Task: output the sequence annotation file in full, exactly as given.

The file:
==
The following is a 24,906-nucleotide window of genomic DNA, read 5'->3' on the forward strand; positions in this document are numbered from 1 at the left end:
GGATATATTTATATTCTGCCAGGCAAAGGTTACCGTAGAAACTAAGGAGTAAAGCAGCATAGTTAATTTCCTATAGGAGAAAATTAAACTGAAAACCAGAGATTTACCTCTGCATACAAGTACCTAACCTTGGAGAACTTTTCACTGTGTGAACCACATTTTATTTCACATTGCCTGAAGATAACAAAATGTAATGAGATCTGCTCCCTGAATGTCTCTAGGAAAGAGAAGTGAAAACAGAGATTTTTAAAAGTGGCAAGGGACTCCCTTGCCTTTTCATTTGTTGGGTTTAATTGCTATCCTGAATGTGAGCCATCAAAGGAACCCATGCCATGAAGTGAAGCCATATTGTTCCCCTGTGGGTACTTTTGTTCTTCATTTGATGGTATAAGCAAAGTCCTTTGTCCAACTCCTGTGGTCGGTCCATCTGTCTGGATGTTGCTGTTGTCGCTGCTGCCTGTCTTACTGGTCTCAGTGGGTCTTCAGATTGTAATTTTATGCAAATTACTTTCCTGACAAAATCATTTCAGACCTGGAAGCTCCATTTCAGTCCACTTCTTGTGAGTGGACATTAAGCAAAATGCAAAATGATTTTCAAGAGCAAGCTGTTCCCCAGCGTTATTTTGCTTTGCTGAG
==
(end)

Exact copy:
The following is a 24,906-nucleotide window of genomic DNA, read 5'->3' on the forward strand; positions in this document are numbered from 1 at the left end:
GGATATATTTATATTCTGCCAGGCAAAGGTTACCGTAGAAACTAAGGAGTAAAGCAGCATAGTTAATTTCCTATAGGAGAAAATTAAACTGAAAACCAGAGATTTACCTCTGCATACAAGTACCTAACCTTGGAGAACTTTTCACTGTGTGAACCACATTTTATTTCACATTGCCTGAAGATAACAAAATGTAATGAGATCTGCTCCCTGAATGTCTCTAGGAAAGAGAAGTGAAAACAGAGATTTTTAAAAGTGGCAAGGGACTCCCTTGCCTTTTCATTTGTTGGGTTTAATTGCTATCCTGAATGTGAGCCATCAAAGGAACCCATGCCATGAAGTGAAGCCATATTGTTCCCCTGTGGGTACTTTTGTTCTTCATTTGATGGTATAAGCAAAGTCCTTTGTCCAACTCCTGTGGTCGGTCCATCTGTCTGGATGTTGCTGTTGTCGCTGCTGCCTGTCTTACTGGTCTCAGTGGGTCTTCAGATTGTAATTTTATGCAAATTACTTTCCTGACAAAATCATTTCAGACCTGGAAGCTCCATTTCAGTCCACTTCTTGTGAGTGGACATTAAGCAAAATGCAAAATGATTTTCAAGAGCAAGCTGTTCCCCAGCGTTATTTTGCTTTGCTGAG